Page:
The Size of my Child is Not Your Concern


I was at Kid City at the Greenwood Community Center the other day (side note: absolutely amazing, cheap place to take a kiddo!) and I overheard a conversation that was pretty familiar for me.

To set the scene: Two little ones are playing in the same vicinity as (presumably) their parents look on:

“She’s so cute! How old is she?”

“She’s two.”

Two?! No way! I definitely thought she was one. My son is two.”

“Yep, she turned two a couple months ago.”

I could hear the annoyance in the second mother’s voice, and was thankful on her behalf when the conversation appeared to be over. And then:

“I just do not believe she is two!”

Ugh. I have been on the receiving end of similar conversations a handful of times. My son Deacon is on the small side. Ever since he was born, he slid back and forth between the 10th and 30th percentiles for height and weight.

My pediatrician (shout-out Southpointe Pediatrics!) is really great. Deacon is following his growth curve, and she has never been concerned about his weight or height. I’m 5 foot 2; we’re probably not going to have a basketball star on our hands, folks, and that is more than okay. When it comes to opinions about Deacon’s body and size, I care about what his doctor says and what the parental instincts of me and my husband indicate. But just because I don’t care about what others say doesn’t mean it isn’t annoying when someone comments about how small he is, or acts completely flabbergasted to learn his age.

What is appropriate?

I am not totally against commenting about how a kid looks, in general. I have told more than a few babies that I love their chubby cheeks or thighs. But there comes a certain age when commenting about anything related to a child’s appearance should be done with care. You think a kid isn’t listening, won’t remember or doesn’t care, but if something someone says about Deacon’s size ever made him feel down or less than, I would be so sad. And also, pissed.

The morale here, to parents and to anyone, is just to keep in mind that not all kids are the same size, shape, color, have the same personalities, interests or preferences. Just because someone looks or acts differently than your kid, or a kid you know, or a kid you saw on Facebook, doesn’t mean either child is weird, wrong or problematic. Our differences, after all, are what make us special. Don’t accidentally make people feel bad about those differences.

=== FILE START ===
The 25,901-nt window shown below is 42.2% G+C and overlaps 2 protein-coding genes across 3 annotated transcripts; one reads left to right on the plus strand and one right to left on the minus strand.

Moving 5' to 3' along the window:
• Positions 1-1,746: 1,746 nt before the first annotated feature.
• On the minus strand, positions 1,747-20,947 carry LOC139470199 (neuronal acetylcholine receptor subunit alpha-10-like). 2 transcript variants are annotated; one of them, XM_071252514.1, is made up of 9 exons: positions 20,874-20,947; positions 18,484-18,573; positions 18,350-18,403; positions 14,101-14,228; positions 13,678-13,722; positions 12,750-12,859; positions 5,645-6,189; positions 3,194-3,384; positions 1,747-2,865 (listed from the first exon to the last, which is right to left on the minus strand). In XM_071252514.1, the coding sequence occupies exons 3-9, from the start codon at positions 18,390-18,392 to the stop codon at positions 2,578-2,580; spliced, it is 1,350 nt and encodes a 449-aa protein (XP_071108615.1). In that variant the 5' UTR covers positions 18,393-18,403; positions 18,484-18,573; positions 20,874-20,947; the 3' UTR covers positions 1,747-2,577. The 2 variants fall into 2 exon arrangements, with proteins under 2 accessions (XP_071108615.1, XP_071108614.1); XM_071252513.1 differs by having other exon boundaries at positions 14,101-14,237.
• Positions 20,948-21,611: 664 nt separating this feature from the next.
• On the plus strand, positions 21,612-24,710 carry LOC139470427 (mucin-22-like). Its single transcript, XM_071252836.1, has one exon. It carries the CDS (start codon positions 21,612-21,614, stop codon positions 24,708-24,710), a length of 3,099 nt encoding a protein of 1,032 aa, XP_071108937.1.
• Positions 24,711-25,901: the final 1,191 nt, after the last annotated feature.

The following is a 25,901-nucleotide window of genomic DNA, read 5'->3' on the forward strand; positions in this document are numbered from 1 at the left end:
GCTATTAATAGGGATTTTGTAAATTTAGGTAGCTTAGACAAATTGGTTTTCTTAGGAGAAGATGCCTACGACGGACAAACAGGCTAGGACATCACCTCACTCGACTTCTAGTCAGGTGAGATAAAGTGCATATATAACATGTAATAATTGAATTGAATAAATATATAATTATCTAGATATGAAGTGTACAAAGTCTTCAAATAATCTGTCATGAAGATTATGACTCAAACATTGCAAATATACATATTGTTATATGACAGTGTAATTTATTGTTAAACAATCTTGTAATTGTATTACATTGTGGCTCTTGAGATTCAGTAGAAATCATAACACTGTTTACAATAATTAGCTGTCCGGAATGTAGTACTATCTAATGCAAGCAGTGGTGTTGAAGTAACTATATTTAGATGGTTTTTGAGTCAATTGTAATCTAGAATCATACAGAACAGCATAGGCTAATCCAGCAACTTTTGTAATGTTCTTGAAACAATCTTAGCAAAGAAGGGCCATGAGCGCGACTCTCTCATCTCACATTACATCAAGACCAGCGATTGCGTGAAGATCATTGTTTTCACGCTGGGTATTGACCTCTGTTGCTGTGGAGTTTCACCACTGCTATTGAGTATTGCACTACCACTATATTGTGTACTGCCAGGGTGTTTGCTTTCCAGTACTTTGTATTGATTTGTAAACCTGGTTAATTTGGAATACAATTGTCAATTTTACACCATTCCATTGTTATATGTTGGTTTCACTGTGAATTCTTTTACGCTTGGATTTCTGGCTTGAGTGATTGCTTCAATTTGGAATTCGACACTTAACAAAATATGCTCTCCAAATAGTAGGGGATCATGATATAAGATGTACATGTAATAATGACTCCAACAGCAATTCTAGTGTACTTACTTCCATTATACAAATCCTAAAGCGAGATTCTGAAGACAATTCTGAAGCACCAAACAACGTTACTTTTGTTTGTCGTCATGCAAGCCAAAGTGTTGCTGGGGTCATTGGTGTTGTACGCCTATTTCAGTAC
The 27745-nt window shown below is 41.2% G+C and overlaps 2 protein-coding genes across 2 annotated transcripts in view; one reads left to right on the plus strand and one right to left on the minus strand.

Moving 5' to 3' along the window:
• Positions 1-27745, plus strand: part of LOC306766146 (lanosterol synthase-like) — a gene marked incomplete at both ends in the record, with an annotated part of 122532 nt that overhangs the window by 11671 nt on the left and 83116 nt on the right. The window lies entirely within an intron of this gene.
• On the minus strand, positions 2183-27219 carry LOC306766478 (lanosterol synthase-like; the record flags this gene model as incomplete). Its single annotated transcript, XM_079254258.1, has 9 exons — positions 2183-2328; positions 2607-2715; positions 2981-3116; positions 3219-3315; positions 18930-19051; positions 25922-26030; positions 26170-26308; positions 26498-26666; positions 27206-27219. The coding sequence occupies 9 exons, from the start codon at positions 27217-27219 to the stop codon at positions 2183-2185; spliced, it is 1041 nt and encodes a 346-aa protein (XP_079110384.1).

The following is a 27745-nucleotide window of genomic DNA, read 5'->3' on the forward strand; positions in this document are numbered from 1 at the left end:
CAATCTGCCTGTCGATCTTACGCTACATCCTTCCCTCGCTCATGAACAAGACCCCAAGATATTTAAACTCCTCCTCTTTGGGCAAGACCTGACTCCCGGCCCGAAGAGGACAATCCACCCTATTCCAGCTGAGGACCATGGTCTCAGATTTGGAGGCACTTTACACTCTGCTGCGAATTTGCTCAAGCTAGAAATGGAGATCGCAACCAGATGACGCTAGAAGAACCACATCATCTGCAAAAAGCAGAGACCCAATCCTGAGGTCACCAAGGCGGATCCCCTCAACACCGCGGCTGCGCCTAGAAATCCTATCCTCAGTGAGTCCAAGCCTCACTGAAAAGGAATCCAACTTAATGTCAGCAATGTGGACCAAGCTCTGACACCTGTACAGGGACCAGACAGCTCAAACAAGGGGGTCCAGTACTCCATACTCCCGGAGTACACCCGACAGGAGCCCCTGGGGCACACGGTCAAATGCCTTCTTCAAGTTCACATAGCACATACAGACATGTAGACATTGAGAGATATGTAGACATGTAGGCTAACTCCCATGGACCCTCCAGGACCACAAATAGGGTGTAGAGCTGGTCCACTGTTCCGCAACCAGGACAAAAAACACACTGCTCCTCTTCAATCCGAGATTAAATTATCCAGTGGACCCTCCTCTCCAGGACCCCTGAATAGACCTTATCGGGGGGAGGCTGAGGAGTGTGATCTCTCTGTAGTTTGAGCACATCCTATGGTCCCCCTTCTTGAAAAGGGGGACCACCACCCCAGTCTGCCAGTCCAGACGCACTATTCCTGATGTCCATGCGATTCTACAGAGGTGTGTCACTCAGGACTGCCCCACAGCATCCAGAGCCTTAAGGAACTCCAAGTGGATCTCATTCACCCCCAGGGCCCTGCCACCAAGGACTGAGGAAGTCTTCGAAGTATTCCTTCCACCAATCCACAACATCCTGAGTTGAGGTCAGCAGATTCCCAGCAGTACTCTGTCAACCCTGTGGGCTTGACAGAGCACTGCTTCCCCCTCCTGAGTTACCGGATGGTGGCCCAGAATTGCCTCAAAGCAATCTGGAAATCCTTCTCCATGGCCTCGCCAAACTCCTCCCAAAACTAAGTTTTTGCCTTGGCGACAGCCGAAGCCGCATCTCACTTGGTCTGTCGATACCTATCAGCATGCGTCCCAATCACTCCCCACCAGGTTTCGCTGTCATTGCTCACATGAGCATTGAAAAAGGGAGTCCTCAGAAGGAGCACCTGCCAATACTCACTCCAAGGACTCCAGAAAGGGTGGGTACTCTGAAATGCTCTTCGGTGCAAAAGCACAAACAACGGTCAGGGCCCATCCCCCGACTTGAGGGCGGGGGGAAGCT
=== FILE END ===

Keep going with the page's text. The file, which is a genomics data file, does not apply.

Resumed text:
1. Thank you so much for this. It is a hot button topic for me. Would love to email you Nikki. My two were tiny babies and now ironically are giant preschoolers. My oldest who is 5 looks more like 8 or 9 and I’m over the comments. It’s also starting to sink in to my oldest. And I’m not sure it’s positive.

  2. This is so true! Interestingly, people seem to know enough not to comment on how BIG/HEAVY kids are (that would be RUDE!!) but they seem to let you know when your child is, in their opinion, “small”. It absolutely has an effect on how kids feel about themselves and we, as adults, should know better than to comment and make kids feel self conscious whether they are large or small. Kids have enough to deal with these days without adding another label (small, short, tiny, fat, heavy, whatever it is!) I tell my kids, “it doesn’t matter what your size is, it matters what kind of person you are.” When people comment on my child’s size (when I have not asked for the person’s commentary/opinion) it reveals a lot about they type of person THEY are and I just keep it moving along away from them….

  3. Unfortunately it isn’t true that people don’t make remarks when a child is much larger than her age. My daughter is 9 but has always been at the top of the height/weight curve and people always think she’s at least several years older than she is. The problem with it is they also expect her to act much older than she is so when she behaves like a child her age she gets looked at with disdain. It’s also very hard because she’s developing faster than most other girls her age and is constantly worried about looking “fat.” It breaks my heart. I continue to tell her she’s strong and healthy and made exactly the way she was intended but it’s still hard on her. I guess if kids are exactly in the middle of the curve there will be people out there who have to make comments.

  4. I have three children. I had those same comments with two of mine. If you make it an issue, it becomes an issue. Never thought anything about it, because the truth being they were little. I thought they were the cutest little things. Neither one of them have ever had a problem with it. Both grown and are well adjusted children. Still are not very big!!

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